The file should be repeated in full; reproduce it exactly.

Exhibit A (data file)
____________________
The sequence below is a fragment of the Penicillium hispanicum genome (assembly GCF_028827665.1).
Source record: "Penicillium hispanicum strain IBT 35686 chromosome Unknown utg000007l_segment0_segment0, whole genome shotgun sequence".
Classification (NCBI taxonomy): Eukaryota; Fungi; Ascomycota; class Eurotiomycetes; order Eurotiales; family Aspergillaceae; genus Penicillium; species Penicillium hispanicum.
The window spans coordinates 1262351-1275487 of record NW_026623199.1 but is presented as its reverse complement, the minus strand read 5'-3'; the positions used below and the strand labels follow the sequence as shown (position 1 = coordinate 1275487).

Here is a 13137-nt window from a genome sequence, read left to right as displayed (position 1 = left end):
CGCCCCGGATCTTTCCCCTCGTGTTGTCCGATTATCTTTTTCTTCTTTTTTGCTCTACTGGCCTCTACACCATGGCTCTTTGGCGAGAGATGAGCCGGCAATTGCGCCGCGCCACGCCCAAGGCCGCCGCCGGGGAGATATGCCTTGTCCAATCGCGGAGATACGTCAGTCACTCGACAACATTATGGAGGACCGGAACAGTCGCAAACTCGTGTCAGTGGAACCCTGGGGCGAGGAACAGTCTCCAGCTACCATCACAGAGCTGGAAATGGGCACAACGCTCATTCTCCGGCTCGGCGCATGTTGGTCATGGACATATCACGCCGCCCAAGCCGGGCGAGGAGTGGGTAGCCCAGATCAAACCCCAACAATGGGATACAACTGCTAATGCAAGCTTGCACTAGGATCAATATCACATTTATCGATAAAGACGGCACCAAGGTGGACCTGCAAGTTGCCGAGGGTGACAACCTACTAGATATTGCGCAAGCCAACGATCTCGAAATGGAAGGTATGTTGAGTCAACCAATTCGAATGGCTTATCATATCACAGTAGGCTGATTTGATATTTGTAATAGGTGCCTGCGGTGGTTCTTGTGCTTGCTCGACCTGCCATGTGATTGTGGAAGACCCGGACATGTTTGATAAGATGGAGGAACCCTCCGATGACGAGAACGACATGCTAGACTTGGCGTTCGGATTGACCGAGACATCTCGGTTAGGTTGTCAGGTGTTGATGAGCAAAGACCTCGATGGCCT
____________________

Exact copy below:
The sequence below is a fragment of the Penicillium hispanicum genome (assembly GCF_028827665.1).
Source record: "Penicillium hispanicum strain IBT 35686 chromosome Unknown utg000007l_segment0_segment0, whole genome shotgun sequence".
Classification (NCBI taxonomy): Eukaryota; Fungi; Ascomycota; class Eurotiomycetes; order Eurotiales; family Aspergillaceae; genus Penicillium; species Penicillium hispanicum.
The window spans coordinates 1262351-1275487 of record NW_026623199.1 but is presented as its reverse complement, the minus strand read 5'-3'; the positions used below and the strand labels follow the sequence as shown (position 1 = coordinate 1275487).

Here is a 13137-nt window from a genome sequence, read left to right as displayed (position 1 = left end):
CGCCCCGGATCTTTCCCCTCGTGTTGTCCGATTATCTTTTTCTTCTTTTTTGCTCTACTGGCCTCTACACCATGGCTCTTTGGCGAGAGATGAGCCGGCAATTGCGCCGCGCCACGCCCAAGGCCGCCGCCGGGGAGATATGCCTTGTCCAATCGCGGAGATACGTCAGTCACTCGACAACATTATGGAGGACCGGAACAGTCGCAAACTCGTGTCAGTGGAACCCTGGGGCGAGGAACAGTCTCCAGCTACCATCACAGAGCTGGAAATGGGCACAACGCTCATTCTCCGGCTCGGCGCATGTTGGTCATGGACATATCACGCCGCCCAAGCCGGGCGAGGAGTGGGTAGCCCAGATCAAACCCCAACAATGGGATACAACTGCTAATGCAAGCTTGCACTAGGATCAATATCACATTTATCGATAAAGACGGCACCAAGGTGGACCTGCAAGTTGCCGAGGGTGACAACCTACTAGATATTGCGCAAGCCAACGATCTCGAAATGGAAGGTATGTTGAGTCAACCAATTCGAATGGCTTATCATATCACAGTAGGCTGATTTGATATTTGTAATAGGTGCCTGCGGTGGTTCTTGTGCTTGCTCGACCTGCCATGTGATTGTGGAAGACCCGGACATGTTTGATAAGATGGAGGAACCCTCCGATGACGAGAACGACATGCTAGACTTGGCGTTCGGATTGACCGAGACATCTCGGTTAGGTTGTCAGGTGTTGATGAGCAAAGACCTCGATGGCCT